RUTLAND, VT — (Marketwire) — 03/13/09 –Source: Released: 03/13/09 04:59 AM EDT Central Vermont Public Service (NYSE: CV Central Vermont Public Service reported consolidated annual earnings of $16.4 million, or $1.52 per diluted share of common stock for 2008, compared to $15.8 million, or $1.49 per diluted share of common stock for 2007. CV reported fourth-quarter 2008 consolidated losses of less than $0.1 million, or 1 cent per diluted share of common stock, compared to earnings of $5.3 million, or 50 cents per diluted share of common stock, for the same period last year.Highlights: — Annual earnings of $16.4 million, or $1.52 per diluted share, up 3 cents compared to last year — Fourth-quarter loss of less than $0.1 million, or 1 cent per diluted share, 51 cents lower than last year — Increased annual resale revenues of $9.7 million and increased annual earnings from affiliates of $9.8 million contributed favorably — Retail rate increase of 2.3 percent effective Feb. 1, 2008 — Vermont Public Service Board (PSB) approved alternative regulation plan effective Nov. 1, 2008 — Deferred $4.1 million of Dec. 2008 ice storm costs for recovery over one-year beginning July 2009 — Common stock issuance of 1,190,000 shares provided $21.3 million of net proceeds — 2009 earnings guidance of $1.40 to $1.60 per diluted share.”Extremely high storm restoration costs due to a historic ice storm in December would have significantly affected our fourth-quarter and annual earnings, but we received a favorable Public Service Board regulatory decision, with the Department of Public Service’s endorsement, under our alternative regulation plan and were able to defer $4.1 million of those costs,” President Bob Young said. “Restoring service after the ice storm cost the company more than $5 million. Despite the tremendous costs and challenges, the storm showcased the incredible spirit and professionalism of our employees, who rose to the occasion and restored service to all customers quickly and safely. What could have been a disaster operationally became one of our finest hours.”Year-end 2008 results compared to 2007Annual operating revenues increased $13.1 million, including $9.7 million in resale revenues, $1.3 million in retail revenues and $2.1 million in other operating revenues. Resale revenues increased due to higher average prices and an increase in excess power available for resale. We had more power available for resale because retail sales volume decreased 2.6 percent, while output from Vermont Yankee, Independent Power Producers and our owned and jointly owned generating units increased compared to 2007.The increase in retail revenues included $5.7 million from the 2.3 percent rate increase and $2.2 million from higher average unit prices resulting from customer usage mix and rate redesign. This was partially offset by a $6.6 million decrease in sales volume. The volume decrease reflects lower average usage resulting from a slowing economy and energy conservation, and the effect of the loss of three industrial customers due to plant closures. Other operating revenues increased largely due to the sale of transmission rights.Purchased power expenses increased $4.7 million due to increased purchases of output from the Vermont Yankee plant, Independent Power Producers and short-term purchases, partially offset by reduced deliveries from Hydro-Quebec due to a 5 percent decrease in the annual load factor. Vermont Yankee operated at nearly full capacity during 2008 with the exception of a few derates and the scheduled refueling outage in the fourth quarter of 2008. The plant had a scheduled refueling outage in the second quarter of 2007, and a derate and unplanned outage in the third quarter of 2007.Other operating expenses increased $8.3 million. This was largely the result of higher transmission-related expenses, due to higher rates under the New England transmission tariff and costs from Vermont Transco LLC (“Transco”) for its capital projects and increases in its operating costs. As a result of a favorable regulatory decision from the Public Service Board, pursuant to our alternative regulation plan, we were able to defer $4.1 million of service restoration costs resulting from the ice storm in December 2008. We also had higher tree trimming and employee-related costs, higher net regulatory amortizations and reserves for uncollectible accounts, partially offset by lower professional service costs. In 2007, Other operating expenses included $3.5 million of service restoration costs related to the so-called Nor’icane.Other factors impacting 2008 results compared to 2007 include a $9.8 million increase in equity in earnings from affiliates as a result of the additional $53 million investment in Transco that we made in December 2007, partially offset by the related income taxes, a $2.3 million decrease in other, net, principally due to a decline in the cash surrender value of variable life insurance policies held in trust to fund supplemental retirement plans, which are affected by the equity markets, and a $3 million increase in interest expense largely due to the $60 million first mortgage bonds issued in May 2008.Fourth-quarter 2008 results compared to 2007Operating revenues decreased $3.2 million in the fourth quarter, including $3 million of lower resale revenues, $0.4 million of lower retail revenues, and $0.1 million of provision for rate refunds, offset by $0.3 million of higher other operating revenues. Resale revenues decreased due to less power available for resale due to planned nuclear refueling outages and lower average prices. Less power was available for resale due to the planned refueling outages at the Vermont Yankee and Millstone Unit #3 plants. Retail revenues decreased $0.4 million due to lower volume and customer usage mix, which were partially offset by the 2.3 percent retail rate increase effective Feb. 1, 2008.Purchased power expenses increased $0.5 million related to higher short-term purchases for replacement power during the planned nuclear plant outages and increased output from Independent Power Producers, partially offset by decreased output from the Vermont Yankee plant. Independent Power Producers consist primarily of hydro facilities and output levels are dependent on weather conditions.Other operating expenses increased $4.1 million due to transmission-related expenses principally due to higher rates under the tariff, partially offset by higher reimbursements under the New England open access transmission tariff. Other items are the same as those described above.Equity in earnings of affiliates increased $2.4 million, interest expense increased $0.8 million, and Other, net decreased $0.1 million due to the reasons described above.2009 Earnings GuidanceCV anticipates 2009 earnings in the range of $1.40 to $1.60 per diluted share. As part of an alternative regulation agreement approved by the Vermont Public Service Board, the company’s allowed rate of return on equity is 9.77 percent, but due to the earnings sharing provisions of the agreement, the actual return on equity from utility operations can fall between 10.21 percent and 8.77 percent.WebcastCV will host an earnings teleconference and webcast on March 13, 2009 beginning at 11 a.m. EDT. At that time, CV President and CEO Robert Young and CV Chief Financial Officer Pamela Keefe will discuss the company’s financial results, as well as progress made toward achieving its long-term strategy.Interested parties may listen to the conference call live on the Internet by selecting the “Q4 2008 Central Vermont Public Service Earnings Conference Call” link on the investor relations section of the company’s website at www.cvps.com(link is external). The dial-in number is: 1-877-407-0782. An audio archive of the call will be available at approximately 1 p.m. EDT at the same location or by dialing (Toll Free) 1-877-660-6853 or (International) 1-201-612-7415 and entering Passcodes: Account #: 286 and Conference ID #: 314464.About CVCV is Vermont’s largest electric utility, serving approximately 159,000 customers statewide. CV’s non-regulated subsidiary, Catamount Resources Corporation, sells and rents electric water heaters through a subsidiary, SmartEnergy Water Heating Services.Form 10-KToday the company filed its annual 2008 Form 10-K with the Securities and Exchange Commission. A copy of that report is available on the investor relations section of our web site, www.cvps.com(link is external). Please refer to it for additional information regarding our condensed consolidated financial statements, results of operations, capital resources and liquidity.Forward-Looking StatementsStatements contained in this press release that are not historical fact are forward-looking statements intended to qualify for the safe-harbors from the liability established by the Private Securities Litigation Reform Act of 1995. Statements made that are not historical facts are forward-looking and, accordingly, involve estimates, assumptions, risks and uncertainties that could cause actual results or outcomes to differ materially from those expressed in the forward-looking statements. Actual results will depend, among other things, upon the actions of regulators, performance of the Vermont Yankee nuclear power plant, effects of and changes in weather and economic conditions, volatility in wholesale electric markets and our ability to maintain our current credit ratings. These and other risk factors are detailed in CV’s Securities and Exchange Commission filings. CV cannot predict the outcome of any of these matters; accordingly, there can be no assurance that such indicated results will be realized. Readers are cautioned not to place undue reliance on these forward-looking statements that speak only as of the date of this press release. CV does not undertake any obligation to publicly release any revision to these forward-looking statements to reflect events or circumstances after the date of this press release.Reconciliation of Earnings Per Diluted Share Three Twelve Months Ended Months Ended December 31 December 312007 Earnings per diluted share $ 0.50 $ 1.49 (Lower) higher operating revenues (0.17) 0.73 Higher equity in earnings of affiliates 0.13 0.54 Higher purchased power expense (0.03) (0.27) Higher transmission expense (0.01) (0.25) Higher interest expense (0.05) (0.17) Higher other operating expenses (1) (0.21) (0.21) Other (2) (0.17) (0.34) ———– ———–2008 (Loss)/Earnings per diluted share $ (0.01) $ 1.52 =========== ===========(1) Includes higher tree trimming, employee-related and net regulatory amortizations, offset by lower service restoration costs, largely due to the April 2007 Nor’icane.(2) Includes higher loss on life insurance policies, affected by the equity markets, and higher income taxes related to equity in earnings. Central Vermont Public Service Corporation – Consolidated Earnings Release (unaudited) (dollars in thousands, except per share amounts) Three Months Ended Twelve Months Ended December 31 December 31 2008 2007 2008 2007 ———- ———- ———- ———-Condensed income statementOperating revenues: Retail sales $ 71,732 $ 72,083 $ 283,073 $ 281,819 Resale sales 8,211 11,254 48,641 38,935 Other 2,741 2,520 10,448 8,353 ———- ———- ———- ———-Total operating revenues 82,684 85,857 342,162 329,107 ———- ———- ———- ———-Operating expenses: Purchased power – affiliates and other 41,132 40,590 165,451 160,722 Other operating expenses 42,059 37,946 153,403 145,119 Income (benefit) tax expense (947) 1,443 4,878 5,291 ———- ———- ———- ———-Total operating expense 82,244 79,979 323,732 311,132 ———- ———- ———- ———-Utility operating income 440 5,878 18,430 17,975 ———- ———- ———- ———-Other income: Equity in earnings of affiliates 4,022 1,618 16,264 6,430 Other, net 13 92 (879) 1,379 Income tax expense (1,512) (183) (5,862) (1,458) ———- ———- ———- ———- Total other income 2,523 1,527 9,523 6,351 ———- ———- ———- ———-Interest expense 2,968 2,149 11,568 8,522 ———- ———- ———- ———-Net (loss) income (5) 5,256 16,385 15,804Dividends declared on preferred stock 92 92 368 368 ———- ———- ———- ———-Earnings available for common stock $ (97) $ 5,164 $ 16,017 $ 15,436 ========== ========== ========== ==========Per common share dataEarnings per share of common stock – basic $ (0.01) $ 0.51 $ 1.53 $ 1.52Earnings per share of common stock – diluted $ (0.01) $ 0.50 $ 1.52 $ 1.49Average shares of common stock outstanding – basic 10,863,926 10,222,378 10,458,220 10,185,930Average shares of common stock outstanding – diluted 10,863,926 10,380,808 10,536,131 10,350,191Dividends declared per share of common stock $ 0.00 $ 0.00 $ 0.92 $ 0.92Dividends paid per share of common stock $ 0.23 $ 0.23 $ 0.92 $ 0.92Supplemental financial statement dataBalance sheet Investments in affiliates $ 102,232 $ 93,452 Total assets $ 626,126 $ 540,314 Notes Payable $ 10,800 $ 63,800 Common stock equity $ 219,479 $ 188,807 Long-term debt (excluding current portions) $ 167,500 $ 112,950Cash Flows Cash and cash equivalents at beginning of period $ 3,803 $ 2,799 Cash provided by operating activities 28,400 34,092 Cash used for investing activities (40,498) (76,620) Cash provided by financing activities 15,017 43,532 ———- ———- Cash and cash equivalents at end of period $ 6,722 $ 3,803 ========== ==========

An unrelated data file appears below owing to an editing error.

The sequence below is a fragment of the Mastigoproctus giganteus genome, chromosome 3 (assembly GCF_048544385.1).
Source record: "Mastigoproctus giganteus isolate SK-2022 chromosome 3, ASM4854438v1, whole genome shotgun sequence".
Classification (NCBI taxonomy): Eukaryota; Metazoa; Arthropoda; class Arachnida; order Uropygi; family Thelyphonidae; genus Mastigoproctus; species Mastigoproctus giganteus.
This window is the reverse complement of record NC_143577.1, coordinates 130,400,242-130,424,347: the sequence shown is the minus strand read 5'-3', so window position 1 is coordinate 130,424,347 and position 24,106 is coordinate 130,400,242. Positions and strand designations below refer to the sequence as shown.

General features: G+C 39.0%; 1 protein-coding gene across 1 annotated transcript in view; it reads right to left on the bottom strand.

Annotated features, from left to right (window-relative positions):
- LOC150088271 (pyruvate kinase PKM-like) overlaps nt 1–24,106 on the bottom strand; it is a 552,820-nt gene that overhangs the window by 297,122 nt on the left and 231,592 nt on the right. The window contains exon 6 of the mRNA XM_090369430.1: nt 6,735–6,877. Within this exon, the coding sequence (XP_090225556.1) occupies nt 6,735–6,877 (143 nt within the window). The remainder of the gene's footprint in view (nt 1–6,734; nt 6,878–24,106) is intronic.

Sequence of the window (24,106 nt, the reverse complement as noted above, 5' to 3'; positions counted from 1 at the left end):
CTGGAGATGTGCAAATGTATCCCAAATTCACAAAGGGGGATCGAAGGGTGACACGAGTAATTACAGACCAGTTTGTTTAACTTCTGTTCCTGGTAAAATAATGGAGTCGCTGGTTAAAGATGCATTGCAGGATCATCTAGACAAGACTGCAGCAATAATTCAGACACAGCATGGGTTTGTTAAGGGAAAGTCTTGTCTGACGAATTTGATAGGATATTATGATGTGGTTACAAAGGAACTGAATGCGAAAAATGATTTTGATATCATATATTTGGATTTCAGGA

There were 737 new regular benefit claims for Unemployment Insurance last week, a decrease of 491 from the week before, as claims fell following a recent increase. Altogether 12,591 new and continuing claims were filed, a decrease of 230 from a week ago and 2,872 fewer than a year earlier. The Department also processed 2,044 First Tier claims for benefits under Emergency Unemployment Compensation, 2008 (EUC08), 45 fewer than a week ago. In addition, there were 989 Second Tier claims for benefits processed under the EUC08 program, which is an increase of 25 from the week before. The Unemployment Weekly Report can be found at: http://www.vtlmi.info/(link is external). Previously released Unemployment Weekly Reports and other UI reports can be found at: http://www.vtlmi.info/lmipub.htm#uc(link is external)